What's the deal in the Midwest, anyway, about reusing old Sears stores (Decatur, IL; Anderson, IN)? Were they that attractive? Or just attractive corporate tax writeoffs?
Built in 1912 by Patton & Miller, noted library architects. Replaced, 2007, spurred by ADA compliance complaints, per Wikipedia. It's still standing, but with accessibility issues, I don't know its current function.
Righthand card is an E.C. Kropp knockoff of Curt Teich's Blue Sky postcard line.
Still in use as the Henry C. Adams Memorial Library.
Built in 1929: remodeled in 2002. It bears a close resemblance to some of the last Carnegie-funded libraries.
So, you may ask, what was Mr. Adams' claim to fame?
He invented the self-sharpening reel lawnmower. For those of you who mow the lawn on early weekend mornings, please buy one of Henry's inventions.
Formerly located at 4th and Main Sts.
Currently located at 526 Jersey St. In addition, Quincy has a single branch library.
The library's web site
is nice, but lacks any history whatsoever about any of the buildings.
I did discover that the original building, built in 1889, now houses the Gardner Museum of Architecture; and is listed on the National Register of Historic Places (and I dearly want to visit it).
(L) The card has no publisher information, has an entire back, and was
mailed in 1905. At least the flaw from the misstruck postmark serves an use.
(R) Published for the S.H. Knox & Co., mailed in 1909.
From the same architectural style family as Woodstock (below) and the current Ripon, WI library.
From the Curt Teich postcard:
This municipally owned Rantoul Public Library was constructed in 1951 and an addition built in 1960. The library has approximately 25,000 books and maintains a collection of up-to-date reading and reference materials. A children's library is also included.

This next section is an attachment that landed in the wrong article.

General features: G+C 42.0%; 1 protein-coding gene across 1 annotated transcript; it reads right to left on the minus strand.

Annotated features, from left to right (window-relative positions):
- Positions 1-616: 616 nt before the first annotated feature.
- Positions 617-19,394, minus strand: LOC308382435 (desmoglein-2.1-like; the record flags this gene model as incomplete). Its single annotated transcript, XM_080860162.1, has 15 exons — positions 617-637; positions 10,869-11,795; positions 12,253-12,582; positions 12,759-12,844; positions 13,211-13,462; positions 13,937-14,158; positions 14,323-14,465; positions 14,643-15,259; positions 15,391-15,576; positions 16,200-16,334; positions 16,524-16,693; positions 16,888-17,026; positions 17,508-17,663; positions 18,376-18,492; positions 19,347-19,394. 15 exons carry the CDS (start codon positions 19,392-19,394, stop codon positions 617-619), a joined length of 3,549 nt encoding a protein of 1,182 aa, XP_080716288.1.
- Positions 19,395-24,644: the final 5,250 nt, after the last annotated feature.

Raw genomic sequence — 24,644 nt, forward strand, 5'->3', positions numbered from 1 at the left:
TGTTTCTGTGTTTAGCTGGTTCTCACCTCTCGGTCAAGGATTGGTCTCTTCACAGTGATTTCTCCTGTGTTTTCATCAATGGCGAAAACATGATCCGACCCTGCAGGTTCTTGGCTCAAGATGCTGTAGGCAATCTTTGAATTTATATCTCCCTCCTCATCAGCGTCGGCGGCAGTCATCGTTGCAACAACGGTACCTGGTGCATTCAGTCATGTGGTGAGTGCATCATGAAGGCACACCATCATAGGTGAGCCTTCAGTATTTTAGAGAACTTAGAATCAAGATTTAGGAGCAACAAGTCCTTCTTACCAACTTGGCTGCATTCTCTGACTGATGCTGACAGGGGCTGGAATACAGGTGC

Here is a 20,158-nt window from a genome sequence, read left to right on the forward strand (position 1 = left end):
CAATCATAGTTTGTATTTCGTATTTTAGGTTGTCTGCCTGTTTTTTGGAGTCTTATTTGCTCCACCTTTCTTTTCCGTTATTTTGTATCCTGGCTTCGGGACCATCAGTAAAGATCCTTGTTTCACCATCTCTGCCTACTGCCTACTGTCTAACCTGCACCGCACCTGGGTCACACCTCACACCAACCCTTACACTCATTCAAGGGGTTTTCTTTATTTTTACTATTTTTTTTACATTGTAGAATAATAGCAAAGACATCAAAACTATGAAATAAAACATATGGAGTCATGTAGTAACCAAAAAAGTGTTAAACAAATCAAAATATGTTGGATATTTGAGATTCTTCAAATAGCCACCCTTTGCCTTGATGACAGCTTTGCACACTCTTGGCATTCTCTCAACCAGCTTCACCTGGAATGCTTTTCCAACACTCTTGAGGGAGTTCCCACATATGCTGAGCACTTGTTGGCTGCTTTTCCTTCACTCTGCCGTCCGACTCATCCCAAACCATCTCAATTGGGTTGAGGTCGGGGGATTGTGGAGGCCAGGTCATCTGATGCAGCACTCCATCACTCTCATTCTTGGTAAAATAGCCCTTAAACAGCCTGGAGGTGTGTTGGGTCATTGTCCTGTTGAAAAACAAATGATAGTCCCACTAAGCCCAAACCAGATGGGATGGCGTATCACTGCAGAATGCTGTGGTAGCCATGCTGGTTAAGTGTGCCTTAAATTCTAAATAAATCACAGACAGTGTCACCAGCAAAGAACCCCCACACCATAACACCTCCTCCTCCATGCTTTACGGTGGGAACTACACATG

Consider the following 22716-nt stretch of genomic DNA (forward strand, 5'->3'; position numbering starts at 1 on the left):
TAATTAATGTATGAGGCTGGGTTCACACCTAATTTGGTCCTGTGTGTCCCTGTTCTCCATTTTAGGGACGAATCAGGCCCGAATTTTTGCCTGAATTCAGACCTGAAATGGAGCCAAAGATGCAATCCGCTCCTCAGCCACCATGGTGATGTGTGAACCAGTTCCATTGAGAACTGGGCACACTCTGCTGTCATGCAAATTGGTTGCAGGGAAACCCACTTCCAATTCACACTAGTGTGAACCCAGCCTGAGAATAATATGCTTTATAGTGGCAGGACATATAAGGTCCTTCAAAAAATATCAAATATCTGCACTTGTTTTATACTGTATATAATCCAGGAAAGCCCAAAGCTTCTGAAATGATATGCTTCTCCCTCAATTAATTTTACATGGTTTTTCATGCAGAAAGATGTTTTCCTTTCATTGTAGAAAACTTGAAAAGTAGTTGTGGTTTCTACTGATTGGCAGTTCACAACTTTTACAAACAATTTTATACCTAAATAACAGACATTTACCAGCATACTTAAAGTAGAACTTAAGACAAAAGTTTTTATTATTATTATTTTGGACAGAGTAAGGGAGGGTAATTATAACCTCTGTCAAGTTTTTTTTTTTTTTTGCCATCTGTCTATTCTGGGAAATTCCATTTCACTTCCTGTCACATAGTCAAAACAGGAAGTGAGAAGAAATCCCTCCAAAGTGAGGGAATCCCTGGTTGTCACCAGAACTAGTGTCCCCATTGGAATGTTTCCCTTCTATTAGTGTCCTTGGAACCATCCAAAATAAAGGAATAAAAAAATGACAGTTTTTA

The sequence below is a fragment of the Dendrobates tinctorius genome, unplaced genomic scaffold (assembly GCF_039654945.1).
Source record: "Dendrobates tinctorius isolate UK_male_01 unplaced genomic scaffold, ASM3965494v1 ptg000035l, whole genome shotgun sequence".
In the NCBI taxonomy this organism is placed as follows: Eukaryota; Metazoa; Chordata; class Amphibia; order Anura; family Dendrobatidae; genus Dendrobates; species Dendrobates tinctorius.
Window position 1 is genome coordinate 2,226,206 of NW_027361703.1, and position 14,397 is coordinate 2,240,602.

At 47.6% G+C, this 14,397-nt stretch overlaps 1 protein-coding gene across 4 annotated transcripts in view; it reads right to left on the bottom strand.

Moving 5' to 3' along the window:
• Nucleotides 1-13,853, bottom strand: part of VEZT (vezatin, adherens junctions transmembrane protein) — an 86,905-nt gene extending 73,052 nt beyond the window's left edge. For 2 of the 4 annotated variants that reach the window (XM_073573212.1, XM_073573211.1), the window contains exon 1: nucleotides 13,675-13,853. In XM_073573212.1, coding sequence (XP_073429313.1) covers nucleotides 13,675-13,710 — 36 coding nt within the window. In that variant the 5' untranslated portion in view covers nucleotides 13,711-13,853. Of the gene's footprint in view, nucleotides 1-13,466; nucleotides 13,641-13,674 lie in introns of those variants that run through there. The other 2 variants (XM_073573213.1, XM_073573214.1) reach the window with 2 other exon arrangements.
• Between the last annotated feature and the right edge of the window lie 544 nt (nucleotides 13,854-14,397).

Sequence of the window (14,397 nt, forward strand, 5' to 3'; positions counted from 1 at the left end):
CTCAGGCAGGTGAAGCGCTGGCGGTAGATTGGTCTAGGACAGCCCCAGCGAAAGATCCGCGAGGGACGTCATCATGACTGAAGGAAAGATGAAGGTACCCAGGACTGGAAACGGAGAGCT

Surprisingly, it was replaced in 2000.
Still in use, as was, as is.
Built in 1931. Named as an Illinois Historic Structure in 1972, according to the library's history timeline.
Very sharp card from Cunningham Photo of Danville. In case you were wondering what the plaque reads, it says:
There is no past so long as books
Shall like Bulwer Lytton
I'm not so sure of that last part.
This information comes from the Geac Computer Corporation site, as cached by Google. Construction of this building began in 1902. The library's roots date from before the Civil War.
The righthand postcard has almost as interesting a provenance. The card itself was printed by the Rock Island Post Card Co. Evidently, many such cards were purchased by the Johnson Service Company, commonly thought of as Johnson Controls, and sent as advertisements. Postmarked in 1910, its 1 cent stamp has a 'J S Co' perfin monogram, which was intended to keep the employees' mitts off the postage supply.
A recent book, Heart of The Community: The Libraries We Love,
published by Berkshire Publishing Group, features this main library--and the post card
on the right.
It also furnishes this quote from Andrew Carnegie:
Any town that has Frederick Weyerhauser need not ask a library from me.
Notable, but not exactly quotable.
Not much astonished me while researching this website, but discovering that this library is still in active use did. It's now a branch of the Warren County Library System, based in Monmouth.
No, there is no connection with the Warren card below.
I have no other history at this point, but the RPPC was mailed
in 1909, and the Rock Island
Post Card Co. card was mailed in 1911.
It's pretty certain that the same photo was used for both.
Built 1909. Altered due to storm damage in 1938. Replaced in 1985.
This is a really strange pair of cards. The first can also be seen on the Library's website. I don't know if the remainder (R) still stands.
Route 66 town.
Architect Jack Gockel's rendering of the City Hall--Public Library Complex.
The card is by CustomArt of Cedar Rapids, and dates to sometime after 1962.
I can't tell if the library actually looks like this, because it has no website. The city's website isn't exactly bedecked with pictures, either.
Today, the town's web site confirms that the library is within the City Hall.
Still in use, but someone stuck a clock tower above the entrance. Now it looks even more like a school.